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AM Roundtable: Staff attitudes a key concern in Scotland

Franchised and independent dealers from across Scotland met in Glasgow for AM’s roundtable event, which was hosted with the Scottish Motor Trade Association (SMTA).

The roundtable discussed the pressures on dealers and how to address these challenges.

Paul Barnett, of Barnetts Motor Group, said: “There is a problem with staff attitude, both young and older. When they leave, many think it’s their right to take us to a tribunal.”

Ian Grieve, of Ian Grieve (Falkirk), added: “The emphasis seems to be all on the employee and not the employer.”

However, Douglas Robertson, chief executive of the SMTA, allayed fears when he said: "There are changes on the way to employment law where it will not be cost-free for employees to go down this route. I think this will reduce the number of such cases.”

Jim Smith, of Kerr and Smith, said: “We’re being asked by government to create employment to stimulate the economy, but this is the wrong way round.

"We need to get the economy going first. Unfortunately, some young people have no commitment to work.”

Marcus Wang, of Eastern BMW, qualified the feeling of the group: “Many young people don’t see the motor trade as an attractive industry. We need to make it a sensible choice for them to work in.”

The conversation was far from all negative. John McGuire, managing director of Phoenix Car Company, commented: “I find most youngsters are very motivated. We’ve been involved in a project to set them the challenge of designing a campaign to sell cars.

They have to speak to everyone involved. What a buzz – the ideas they have are fantastic and the kids know the prize for succeeding is getting a job.”

The other big pressure discussed was working with banks.

Paul Nelson, of Allied Vehicles, summed up the group’s feeling: “Businesses are wary of approaching banks for loans at the moment because they don’t want their other finance arrangements reassessed.

"If you go to the bank, they are much less willing to offer the full amount needed and that makes it difficult to grow a business.”

Discussing consolidation within the industry, John Chessor, of John Clark Motor Group, said: “There are owner/operator businesses that have to decide whether to invest, look to be bought or simply retire.”

Smith added: “Smaller independents need to deliver service above and beyond to compete with larger groups. Manufacturers are assisting to help independents survive.”

Talk moved on to how dealers perceived their customers’ behaviour during the past three years of recession.

McGuire said: “The media doesn’t always help by overplaying the bad news. Sure, customers are holding on to their cars for longer and not spending as much in the service department, but we need to be there to support them.”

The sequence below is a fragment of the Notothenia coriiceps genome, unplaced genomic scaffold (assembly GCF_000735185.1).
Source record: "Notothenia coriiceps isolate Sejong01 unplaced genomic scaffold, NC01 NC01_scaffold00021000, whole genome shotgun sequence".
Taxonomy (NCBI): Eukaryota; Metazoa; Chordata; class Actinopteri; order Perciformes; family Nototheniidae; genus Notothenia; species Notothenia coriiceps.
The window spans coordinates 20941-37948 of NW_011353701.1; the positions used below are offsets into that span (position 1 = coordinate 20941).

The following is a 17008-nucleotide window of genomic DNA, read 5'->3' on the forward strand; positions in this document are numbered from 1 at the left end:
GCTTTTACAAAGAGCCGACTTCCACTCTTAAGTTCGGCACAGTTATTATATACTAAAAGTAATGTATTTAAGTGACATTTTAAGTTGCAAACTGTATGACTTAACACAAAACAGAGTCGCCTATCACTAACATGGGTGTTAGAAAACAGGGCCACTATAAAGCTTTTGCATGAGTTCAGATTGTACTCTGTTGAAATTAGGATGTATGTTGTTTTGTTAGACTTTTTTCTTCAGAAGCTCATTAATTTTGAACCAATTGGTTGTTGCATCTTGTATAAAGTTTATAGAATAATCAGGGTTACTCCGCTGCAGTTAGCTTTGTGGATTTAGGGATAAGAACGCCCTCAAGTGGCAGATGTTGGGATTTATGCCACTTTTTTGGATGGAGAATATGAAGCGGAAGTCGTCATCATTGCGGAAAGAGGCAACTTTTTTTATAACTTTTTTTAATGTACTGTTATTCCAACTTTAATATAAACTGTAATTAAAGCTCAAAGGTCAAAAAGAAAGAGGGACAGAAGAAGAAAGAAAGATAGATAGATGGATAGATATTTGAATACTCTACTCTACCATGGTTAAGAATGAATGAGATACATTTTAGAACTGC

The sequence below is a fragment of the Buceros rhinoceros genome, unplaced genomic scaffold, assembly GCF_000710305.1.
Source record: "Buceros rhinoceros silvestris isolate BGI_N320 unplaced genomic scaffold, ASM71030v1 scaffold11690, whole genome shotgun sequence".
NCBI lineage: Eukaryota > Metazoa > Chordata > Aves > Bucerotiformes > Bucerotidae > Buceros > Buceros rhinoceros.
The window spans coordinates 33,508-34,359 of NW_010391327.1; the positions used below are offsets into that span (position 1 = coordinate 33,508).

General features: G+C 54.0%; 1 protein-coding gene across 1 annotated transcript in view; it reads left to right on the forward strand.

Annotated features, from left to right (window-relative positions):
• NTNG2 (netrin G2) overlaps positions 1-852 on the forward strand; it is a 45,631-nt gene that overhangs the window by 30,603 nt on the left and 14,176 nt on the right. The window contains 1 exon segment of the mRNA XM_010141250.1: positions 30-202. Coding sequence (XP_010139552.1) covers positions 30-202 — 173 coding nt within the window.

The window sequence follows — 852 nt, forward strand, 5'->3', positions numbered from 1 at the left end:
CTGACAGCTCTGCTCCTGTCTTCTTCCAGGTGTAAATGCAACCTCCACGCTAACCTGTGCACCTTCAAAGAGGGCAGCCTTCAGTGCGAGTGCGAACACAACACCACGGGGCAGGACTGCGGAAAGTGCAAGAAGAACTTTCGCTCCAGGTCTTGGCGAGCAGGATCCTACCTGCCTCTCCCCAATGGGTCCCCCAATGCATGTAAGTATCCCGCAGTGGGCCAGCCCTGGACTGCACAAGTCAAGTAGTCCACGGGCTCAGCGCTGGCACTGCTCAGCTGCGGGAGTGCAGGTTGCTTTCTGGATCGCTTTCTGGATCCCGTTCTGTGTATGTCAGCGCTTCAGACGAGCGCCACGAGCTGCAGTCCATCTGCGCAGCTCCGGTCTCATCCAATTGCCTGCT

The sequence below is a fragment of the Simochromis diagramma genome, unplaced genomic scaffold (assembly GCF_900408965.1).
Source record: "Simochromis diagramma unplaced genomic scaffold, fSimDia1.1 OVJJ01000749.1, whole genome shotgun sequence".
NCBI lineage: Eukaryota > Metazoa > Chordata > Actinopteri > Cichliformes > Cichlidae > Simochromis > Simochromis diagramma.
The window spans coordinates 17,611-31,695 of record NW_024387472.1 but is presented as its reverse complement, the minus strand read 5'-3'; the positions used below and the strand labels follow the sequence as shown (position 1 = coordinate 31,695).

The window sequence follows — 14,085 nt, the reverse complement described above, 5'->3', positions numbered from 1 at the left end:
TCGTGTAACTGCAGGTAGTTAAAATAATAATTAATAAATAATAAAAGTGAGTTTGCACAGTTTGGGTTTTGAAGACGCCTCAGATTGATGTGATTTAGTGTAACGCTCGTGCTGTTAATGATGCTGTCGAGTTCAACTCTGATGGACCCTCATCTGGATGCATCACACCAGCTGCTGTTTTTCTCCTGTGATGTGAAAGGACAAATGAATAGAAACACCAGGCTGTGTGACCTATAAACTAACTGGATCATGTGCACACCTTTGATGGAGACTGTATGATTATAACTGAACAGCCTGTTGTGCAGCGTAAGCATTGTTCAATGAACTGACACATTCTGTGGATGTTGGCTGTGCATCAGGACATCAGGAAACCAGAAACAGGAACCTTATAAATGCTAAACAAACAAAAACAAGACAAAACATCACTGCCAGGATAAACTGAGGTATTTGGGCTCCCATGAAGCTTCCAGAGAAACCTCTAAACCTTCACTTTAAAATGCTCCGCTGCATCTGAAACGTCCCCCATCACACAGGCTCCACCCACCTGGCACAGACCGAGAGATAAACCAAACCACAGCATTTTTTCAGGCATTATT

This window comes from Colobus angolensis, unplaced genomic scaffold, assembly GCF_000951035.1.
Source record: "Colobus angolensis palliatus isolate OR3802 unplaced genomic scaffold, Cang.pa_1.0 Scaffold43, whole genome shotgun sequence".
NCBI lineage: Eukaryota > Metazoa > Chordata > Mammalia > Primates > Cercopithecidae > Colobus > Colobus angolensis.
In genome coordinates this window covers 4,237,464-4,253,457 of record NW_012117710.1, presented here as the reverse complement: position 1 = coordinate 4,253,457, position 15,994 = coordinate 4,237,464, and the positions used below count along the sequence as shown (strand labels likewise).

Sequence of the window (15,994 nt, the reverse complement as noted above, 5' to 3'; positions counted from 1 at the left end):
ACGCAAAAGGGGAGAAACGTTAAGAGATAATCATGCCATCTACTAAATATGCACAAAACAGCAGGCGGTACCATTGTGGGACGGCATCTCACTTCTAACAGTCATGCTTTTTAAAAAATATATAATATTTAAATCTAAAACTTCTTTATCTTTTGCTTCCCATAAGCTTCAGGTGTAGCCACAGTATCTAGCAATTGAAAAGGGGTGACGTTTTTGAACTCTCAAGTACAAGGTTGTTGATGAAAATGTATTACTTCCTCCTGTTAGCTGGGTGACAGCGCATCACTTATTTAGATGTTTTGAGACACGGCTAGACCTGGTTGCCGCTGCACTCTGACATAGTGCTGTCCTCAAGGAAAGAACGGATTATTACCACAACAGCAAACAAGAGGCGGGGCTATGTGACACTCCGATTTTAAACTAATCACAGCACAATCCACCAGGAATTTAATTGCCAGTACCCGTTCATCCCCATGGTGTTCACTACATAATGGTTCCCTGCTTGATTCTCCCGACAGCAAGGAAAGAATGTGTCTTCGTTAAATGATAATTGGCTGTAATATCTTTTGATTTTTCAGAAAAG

Smith said dealers had to be prepared for when the economic upturn took hold.

He said: “I describe it to my staff as being like the safety car period in a Grand Prix.

"If we’re not ready for when that safety car goes back into the pits, we’ll be left behind.

"Consumers are still spending money, but much more carefully.”

Smith also pointed out that the commercial vehicle sector was suffering far more, with sales down 75%.

He also highlighted council budget cuts having a big impact on commercial vehicle sales.

Wang reckoned service plans were a ‘no-brainer’ for dealers looking to keep customers, while McGuire said: “A service plan is the most important add-on for any car purchase.”

Chessor believes technology can help: “If you want to improve sales and performance, you need to be able to measure it. Better databases are essential.”

Smith agreed and added: “We need to look for opportunities within our own databases as well as looking for new opportunities.”

Wang added: “You need someone in the dealership to be a champion of technology, to invest the time and effort.

"This should be treated like a CRM relationship, but one where the customer can ask a question in the middle of the night.

“Customers want to know more about how their car is progressing through a service and we need to improve our online technology to offer this.”

There was enthusiasm for what new online technology can offer dealers. Chessor said:

“Many dealers are miles behind the times, with customers dropping off a car at 8.30am and collecting at 6pm.

"The cost of a loan car, collection and delivery all add up, so it would make more sense to offer more specific service times.”

Coming full circle in the discussion, Chessor asked: “Should we be inviting younger people into our businesses and asking them how to run the technology for dealing with customers?

"These youngsters understand the technology and we can learn a great deal from them.”
 

Attendees

Paul Barnett Barnetts Motor Group
Sandy Burgess SMTA
John Chessor John Clark Motor Group
Ian Grieve Ian Grieve (Falkirk)
John McGuire Phoenix Car Company
Paul Nelson Allied Vehicles
Jim Smith Kerr and Smith
Magnus Wang Eastern BMW
Douglas Robertson SMTA
Terry Abbot Supagard
James Smyth Supagard

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Comments

  • GrahamKinnear - 11/01/2012 14:26

    There are numerous things that dealerships can offer that create additional revenue streams. Service plans are primary but how many offer other bolt on products like air conditioner anti bacterial services or Emission control services. There are numerous companies out in the market place for example Fortron and some manufacturers have their own products. Very few dealers offer these as additional options.

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